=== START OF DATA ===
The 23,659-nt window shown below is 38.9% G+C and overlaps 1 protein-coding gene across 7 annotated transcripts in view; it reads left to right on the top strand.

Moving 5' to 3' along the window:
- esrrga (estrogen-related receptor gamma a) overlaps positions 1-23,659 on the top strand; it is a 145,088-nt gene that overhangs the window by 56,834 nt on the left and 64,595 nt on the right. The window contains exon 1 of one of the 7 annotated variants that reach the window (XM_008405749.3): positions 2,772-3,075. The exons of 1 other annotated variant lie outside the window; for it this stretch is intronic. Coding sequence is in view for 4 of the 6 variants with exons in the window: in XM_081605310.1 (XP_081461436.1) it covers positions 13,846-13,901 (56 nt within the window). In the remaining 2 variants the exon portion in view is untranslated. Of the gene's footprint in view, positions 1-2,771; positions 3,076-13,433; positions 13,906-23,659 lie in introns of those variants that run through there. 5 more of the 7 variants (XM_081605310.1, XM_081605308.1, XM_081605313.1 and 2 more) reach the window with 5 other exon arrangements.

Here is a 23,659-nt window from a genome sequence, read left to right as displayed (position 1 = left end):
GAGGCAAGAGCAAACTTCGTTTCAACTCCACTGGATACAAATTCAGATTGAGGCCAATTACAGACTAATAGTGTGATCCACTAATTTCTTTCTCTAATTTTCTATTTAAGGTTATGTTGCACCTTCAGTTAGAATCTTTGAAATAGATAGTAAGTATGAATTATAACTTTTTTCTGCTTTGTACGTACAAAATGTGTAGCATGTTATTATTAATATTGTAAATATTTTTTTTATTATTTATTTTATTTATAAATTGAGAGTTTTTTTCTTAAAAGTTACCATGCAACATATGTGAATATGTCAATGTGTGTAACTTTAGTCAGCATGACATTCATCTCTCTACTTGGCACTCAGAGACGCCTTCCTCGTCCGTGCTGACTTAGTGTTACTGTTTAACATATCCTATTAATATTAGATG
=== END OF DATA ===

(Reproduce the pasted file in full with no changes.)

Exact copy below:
The 23,659-nt window shown below is 38.9% G+C and overlaps 1 protein-coding gene across 7 annotated transcripts in view; it reads left to right on the top strand.

Moving 5' to 3' along the window:
- esrrga (estrogen-related receptor gamma a) overlaps positions 1-23,659 on the top strand; it is a 145,088-nt gene that overhangs the window by 56,834 nt on the left and 64,595 nt on the right. The window contains exon 1 of one of the 7 annotated variants that reach the window (XM_008405749.3): positions 2,772-3,075. The exons of 1 other annotated variant lie outside the window; for it this stretch is intronic. Coding sequence is in view for 4 of the 6 variants with exons in the window: in XM_081605310.1 (XP_081461436.1) it covers positions 13,846-13,901 (56 nt within the window). In the remaining 2 variants the exon portion in view is untranslated. Of the gene's footprint in view, positions 1-2,771; positions 3,076-13,433; positions 13,906-23,659 lie in introns of those variants that run through there. 5 more of the 7 variants (XM_081605310.1, XM_081605308.1, XM_081605313.1 and 2 more) reach the window with 5 other exon arrangements.

Here is a 23,659-nt window from a genome sequence, read left to right as displayed (position 1 = left end):
GAGGCAAGAGCAAACTTCGTTTCAACTCCACTGGATACAAATTCAGATTGAGGCCAATTACAGACTAATAGTGTGATCCACTAATTTCTTTCTCTAATTTTCTATTTAAGGTTATGTTGCACCTTCAGTTAGAATCTTTGAAATAGATAGTAAGTATGAATTATAACTTTTTTCTGCTTTGTACGTACAAAATGTGTAGCATGTTATTATTAATATTGTAAATATTTTTTTTATTATTTATTTTATTTATAAATTGAGAGTTTTTTTCTTAAAAGTTACCATGCAACATATGTGAATATGTCAATGTGTGTAACTTTAGTCAGCATGACATTCATCTCTCTACTTGGCACTCAGAGACGCCTTCCTCGTCCGTGCTGACTTAGTGTTACTGTTTAACATATCCTATTAATATTAGATG